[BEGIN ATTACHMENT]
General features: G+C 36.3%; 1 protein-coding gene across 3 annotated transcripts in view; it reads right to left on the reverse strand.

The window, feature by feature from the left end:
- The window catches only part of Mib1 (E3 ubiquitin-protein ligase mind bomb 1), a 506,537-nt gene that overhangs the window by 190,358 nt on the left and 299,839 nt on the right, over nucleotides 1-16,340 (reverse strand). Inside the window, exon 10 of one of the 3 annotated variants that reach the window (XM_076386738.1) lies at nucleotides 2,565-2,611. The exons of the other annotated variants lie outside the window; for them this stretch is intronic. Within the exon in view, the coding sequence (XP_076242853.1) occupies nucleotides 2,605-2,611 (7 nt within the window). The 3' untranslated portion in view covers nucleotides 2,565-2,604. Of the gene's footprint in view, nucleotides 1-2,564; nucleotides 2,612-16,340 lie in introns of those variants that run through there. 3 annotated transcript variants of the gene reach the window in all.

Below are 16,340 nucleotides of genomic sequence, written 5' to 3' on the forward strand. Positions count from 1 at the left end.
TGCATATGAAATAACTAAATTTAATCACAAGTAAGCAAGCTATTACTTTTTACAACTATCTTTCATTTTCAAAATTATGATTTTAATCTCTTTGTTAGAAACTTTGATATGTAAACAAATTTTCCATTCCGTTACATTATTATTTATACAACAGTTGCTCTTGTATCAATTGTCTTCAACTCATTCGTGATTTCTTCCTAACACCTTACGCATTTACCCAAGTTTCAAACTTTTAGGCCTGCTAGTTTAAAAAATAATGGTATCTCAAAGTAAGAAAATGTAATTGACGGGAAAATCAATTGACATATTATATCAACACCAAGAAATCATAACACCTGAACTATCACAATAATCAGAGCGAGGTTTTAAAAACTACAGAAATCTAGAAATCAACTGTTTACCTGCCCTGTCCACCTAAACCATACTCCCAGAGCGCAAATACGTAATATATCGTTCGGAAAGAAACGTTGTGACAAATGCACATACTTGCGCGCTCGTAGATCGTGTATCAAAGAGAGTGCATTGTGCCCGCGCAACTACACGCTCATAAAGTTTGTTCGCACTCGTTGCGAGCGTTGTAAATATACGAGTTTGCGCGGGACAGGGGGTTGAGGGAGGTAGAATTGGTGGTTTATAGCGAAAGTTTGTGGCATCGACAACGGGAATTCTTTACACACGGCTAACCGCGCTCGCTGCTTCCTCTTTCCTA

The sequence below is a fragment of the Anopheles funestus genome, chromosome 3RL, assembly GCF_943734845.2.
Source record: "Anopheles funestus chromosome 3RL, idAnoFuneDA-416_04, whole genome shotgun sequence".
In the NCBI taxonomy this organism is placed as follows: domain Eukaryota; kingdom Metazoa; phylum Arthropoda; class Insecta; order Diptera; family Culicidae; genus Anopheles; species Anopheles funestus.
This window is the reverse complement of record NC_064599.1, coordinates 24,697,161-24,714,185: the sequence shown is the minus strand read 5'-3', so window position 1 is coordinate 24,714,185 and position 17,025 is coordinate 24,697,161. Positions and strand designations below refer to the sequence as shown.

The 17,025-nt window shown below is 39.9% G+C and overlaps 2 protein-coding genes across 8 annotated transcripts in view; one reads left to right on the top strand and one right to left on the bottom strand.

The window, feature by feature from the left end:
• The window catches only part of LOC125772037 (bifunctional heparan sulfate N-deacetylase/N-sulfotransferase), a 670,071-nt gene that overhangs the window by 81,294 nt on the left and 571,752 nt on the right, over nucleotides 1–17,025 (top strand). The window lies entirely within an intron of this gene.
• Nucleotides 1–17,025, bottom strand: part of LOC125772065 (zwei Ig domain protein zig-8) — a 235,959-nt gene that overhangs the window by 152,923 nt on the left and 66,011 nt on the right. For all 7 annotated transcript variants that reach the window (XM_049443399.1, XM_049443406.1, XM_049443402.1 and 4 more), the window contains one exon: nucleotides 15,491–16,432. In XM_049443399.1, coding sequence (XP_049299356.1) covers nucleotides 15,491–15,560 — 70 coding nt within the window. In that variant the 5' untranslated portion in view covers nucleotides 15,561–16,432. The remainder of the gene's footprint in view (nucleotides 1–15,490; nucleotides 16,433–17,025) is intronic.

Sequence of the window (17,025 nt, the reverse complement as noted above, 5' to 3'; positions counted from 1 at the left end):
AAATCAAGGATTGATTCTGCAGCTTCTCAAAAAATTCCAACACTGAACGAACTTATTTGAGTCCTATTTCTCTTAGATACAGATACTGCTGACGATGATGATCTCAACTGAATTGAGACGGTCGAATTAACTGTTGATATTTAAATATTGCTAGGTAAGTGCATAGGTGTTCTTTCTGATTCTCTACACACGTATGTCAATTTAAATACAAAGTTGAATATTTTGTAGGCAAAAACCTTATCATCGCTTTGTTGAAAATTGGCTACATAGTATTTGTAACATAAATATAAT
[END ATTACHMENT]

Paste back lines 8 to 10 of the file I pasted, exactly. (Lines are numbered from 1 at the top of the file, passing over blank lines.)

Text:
In the NCBI taxonomy this organism is placed as follows: domain Eukaryota; kingdom Metazoa; phylum Arthropoda; class Insecta; order Diptera; family Culicidae; genus Anopheles; species Anopheles funestus.
This window is the reverse complement of record NC_064599.1, coordinates 24,697,161-24,714,185: the sequence shown is the minus strand read 5'-3', so window position 1 is coordinate 24,714,185 and position 17,025 is coordinate 24,697,161. Positions and strand designations below refer to the sequence as shown.

The 17,025-nt window shown below is 39.9% G+C and overlaps 2 protein-coding genes across 8 annotated transcripts in view; one reads left to right on the top strand and one right to left on the bottom strand.